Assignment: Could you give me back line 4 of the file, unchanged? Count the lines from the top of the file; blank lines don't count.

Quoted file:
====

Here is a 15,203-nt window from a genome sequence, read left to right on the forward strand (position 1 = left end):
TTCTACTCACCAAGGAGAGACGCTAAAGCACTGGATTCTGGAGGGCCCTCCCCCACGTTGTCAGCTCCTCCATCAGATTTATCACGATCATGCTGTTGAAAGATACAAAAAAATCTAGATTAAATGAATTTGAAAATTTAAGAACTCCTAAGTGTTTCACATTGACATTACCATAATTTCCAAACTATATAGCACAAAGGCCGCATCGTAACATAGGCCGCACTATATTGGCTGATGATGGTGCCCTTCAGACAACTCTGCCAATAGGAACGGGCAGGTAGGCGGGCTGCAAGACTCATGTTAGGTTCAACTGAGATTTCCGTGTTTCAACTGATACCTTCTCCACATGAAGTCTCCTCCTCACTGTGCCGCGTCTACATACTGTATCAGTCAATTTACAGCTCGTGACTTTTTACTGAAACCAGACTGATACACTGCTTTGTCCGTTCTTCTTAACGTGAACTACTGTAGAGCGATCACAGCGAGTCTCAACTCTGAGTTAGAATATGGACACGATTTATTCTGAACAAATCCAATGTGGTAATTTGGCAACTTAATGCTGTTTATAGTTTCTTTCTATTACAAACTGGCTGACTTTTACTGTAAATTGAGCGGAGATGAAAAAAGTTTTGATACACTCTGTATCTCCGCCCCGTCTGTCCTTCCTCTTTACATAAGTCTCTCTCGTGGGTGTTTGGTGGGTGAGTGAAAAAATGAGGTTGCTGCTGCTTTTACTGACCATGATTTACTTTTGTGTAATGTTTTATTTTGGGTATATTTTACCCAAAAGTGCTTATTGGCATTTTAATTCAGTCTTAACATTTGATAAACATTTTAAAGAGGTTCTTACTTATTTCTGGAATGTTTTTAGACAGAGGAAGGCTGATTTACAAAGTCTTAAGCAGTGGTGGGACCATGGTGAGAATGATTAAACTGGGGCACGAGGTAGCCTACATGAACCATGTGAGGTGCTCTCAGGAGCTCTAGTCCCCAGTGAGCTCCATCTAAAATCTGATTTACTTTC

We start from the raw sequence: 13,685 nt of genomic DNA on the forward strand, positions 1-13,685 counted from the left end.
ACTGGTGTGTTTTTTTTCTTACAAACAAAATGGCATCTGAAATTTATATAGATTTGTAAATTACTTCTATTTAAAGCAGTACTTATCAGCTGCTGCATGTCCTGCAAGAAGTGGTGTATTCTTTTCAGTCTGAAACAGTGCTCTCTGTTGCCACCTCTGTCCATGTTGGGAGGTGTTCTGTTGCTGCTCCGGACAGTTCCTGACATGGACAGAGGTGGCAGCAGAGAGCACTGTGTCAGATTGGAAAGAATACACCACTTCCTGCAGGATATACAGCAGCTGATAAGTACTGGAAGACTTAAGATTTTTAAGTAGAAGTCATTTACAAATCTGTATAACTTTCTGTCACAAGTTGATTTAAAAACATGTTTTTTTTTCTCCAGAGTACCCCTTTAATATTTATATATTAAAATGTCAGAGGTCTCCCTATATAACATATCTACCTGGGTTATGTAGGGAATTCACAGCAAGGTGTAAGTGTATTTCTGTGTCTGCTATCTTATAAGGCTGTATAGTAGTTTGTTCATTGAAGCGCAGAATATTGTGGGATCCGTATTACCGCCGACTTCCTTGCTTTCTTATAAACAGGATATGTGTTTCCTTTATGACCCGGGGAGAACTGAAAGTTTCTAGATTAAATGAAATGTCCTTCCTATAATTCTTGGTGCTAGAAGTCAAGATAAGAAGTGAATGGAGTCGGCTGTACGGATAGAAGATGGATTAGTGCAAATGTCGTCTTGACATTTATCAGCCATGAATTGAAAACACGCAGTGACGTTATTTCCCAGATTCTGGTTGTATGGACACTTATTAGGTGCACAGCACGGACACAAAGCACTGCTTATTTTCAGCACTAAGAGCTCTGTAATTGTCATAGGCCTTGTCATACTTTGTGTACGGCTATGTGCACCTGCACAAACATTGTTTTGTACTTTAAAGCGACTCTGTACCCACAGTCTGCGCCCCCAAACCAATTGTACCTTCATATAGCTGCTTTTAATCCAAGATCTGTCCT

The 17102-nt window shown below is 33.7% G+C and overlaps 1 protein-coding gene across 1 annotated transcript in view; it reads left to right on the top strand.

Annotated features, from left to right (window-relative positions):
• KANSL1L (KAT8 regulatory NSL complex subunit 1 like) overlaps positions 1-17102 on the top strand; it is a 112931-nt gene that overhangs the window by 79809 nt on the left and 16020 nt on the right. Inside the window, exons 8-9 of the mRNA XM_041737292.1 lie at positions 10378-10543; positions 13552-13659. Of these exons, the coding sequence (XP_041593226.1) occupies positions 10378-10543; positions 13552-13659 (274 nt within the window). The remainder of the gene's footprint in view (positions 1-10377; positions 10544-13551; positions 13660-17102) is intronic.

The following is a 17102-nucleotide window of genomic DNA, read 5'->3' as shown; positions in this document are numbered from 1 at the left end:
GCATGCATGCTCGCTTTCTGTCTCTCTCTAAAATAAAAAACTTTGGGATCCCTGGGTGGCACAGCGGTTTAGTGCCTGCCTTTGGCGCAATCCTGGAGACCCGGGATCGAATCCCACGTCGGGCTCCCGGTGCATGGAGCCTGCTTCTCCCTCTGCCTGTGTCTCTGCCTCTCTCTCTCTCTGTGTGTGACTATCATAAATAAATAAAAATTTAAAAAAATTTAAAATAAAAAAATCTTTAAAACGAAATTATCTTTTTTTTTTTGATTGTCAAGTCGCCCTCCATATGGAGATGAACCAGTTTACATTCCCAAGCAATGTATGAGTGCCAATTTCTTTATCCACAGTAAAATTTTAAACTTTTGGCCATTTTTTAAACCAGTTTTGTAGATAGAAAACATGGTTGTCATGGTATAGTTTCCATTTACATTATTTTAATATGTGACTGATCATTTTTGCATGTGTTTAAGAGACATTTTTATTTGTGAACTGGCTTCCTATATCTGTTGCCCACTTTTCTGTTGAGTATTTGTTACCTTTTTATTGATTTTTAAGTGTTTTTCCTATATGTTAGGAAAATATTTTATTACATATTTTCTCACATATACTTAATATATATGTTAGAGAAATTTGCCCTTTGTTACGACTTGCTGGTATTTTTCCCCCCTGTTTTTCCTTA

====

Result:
ACTGGTGTGTTTTTTTTCTTACAAACAAAATGGCATCTGAAATTTATATAGATTTGTAAATTACTTCTATTTAAAGCAGTACTTATCAGCTGCTGCATGTCCTGCAAGAAGTGGTGTATTCTTTTCAGTCTGAAACAGTGCTCTCTGTTGCCACCTCTGTCCATGTTGGGAGGTGTTCTGTTGCTGCTCCGGACAGTTCCTGACATGGACAGAGGTGGCAGCAGAGAGCACTGTGTCAGATTGGAAAGAATACACCACTTCCTGCAGGATATACAGCAGCTGATAAGTACTGGAAGACTTAAGATTTTTAAGTAGAAGTCATTTACAAATCTGTATAACTTTCTGTCACAAGTTGATTTAAAAACATGTTTTTTTTTCTCCAGAGTACCCCTTTAATATTTATATATTAAAATGTCAGAGGTCTCCCTATATAACATATCTACCTGGGTTATGTAGGGAATTCACAGCAAGGTGTAAGTGTATTTCTGTGTCTGCTATCTTATAAGGCTGTATAGTAGTTTGTTCATTGAAGCGCAGAATATTGTGGGATCCGTATTACCGCCGACTTCCTTGCTTTCTTATAAACAGGATATGTGTTTCCTTTATGACCCGGGGAGAACTGAAAGTTTCTAGATTAAATGAAATGTCCTTCCTATAATTCTTGGTGCTAGAAGTCAAGATAAGAAGTGAATGGAGTCGGCTGTACGGATAGAAGATGGATTAGTGCAAATGTCGTCTTGACATTTATCAGCCATGAATTGAAAACACGCAGTGACGTTATTTCCCAGATTCTGGTTGTATGGACACTTATTAGGTGCACAGCACGGACACAAAGCACTGCTTATTTTCAGCACTAAGAGCTCTGTAATTGTCATAGGCCTTGTCATACTTTGTGTACGGCTATGTGCACCTGCACAAACATTGTTTTGTACTTTAAAGCGACTCTGTACCCACAGTCTGCGCCCCCAAACCAATTGTACCTTCATATAGCTGCTTTTAATCCAAGATCTGTCCT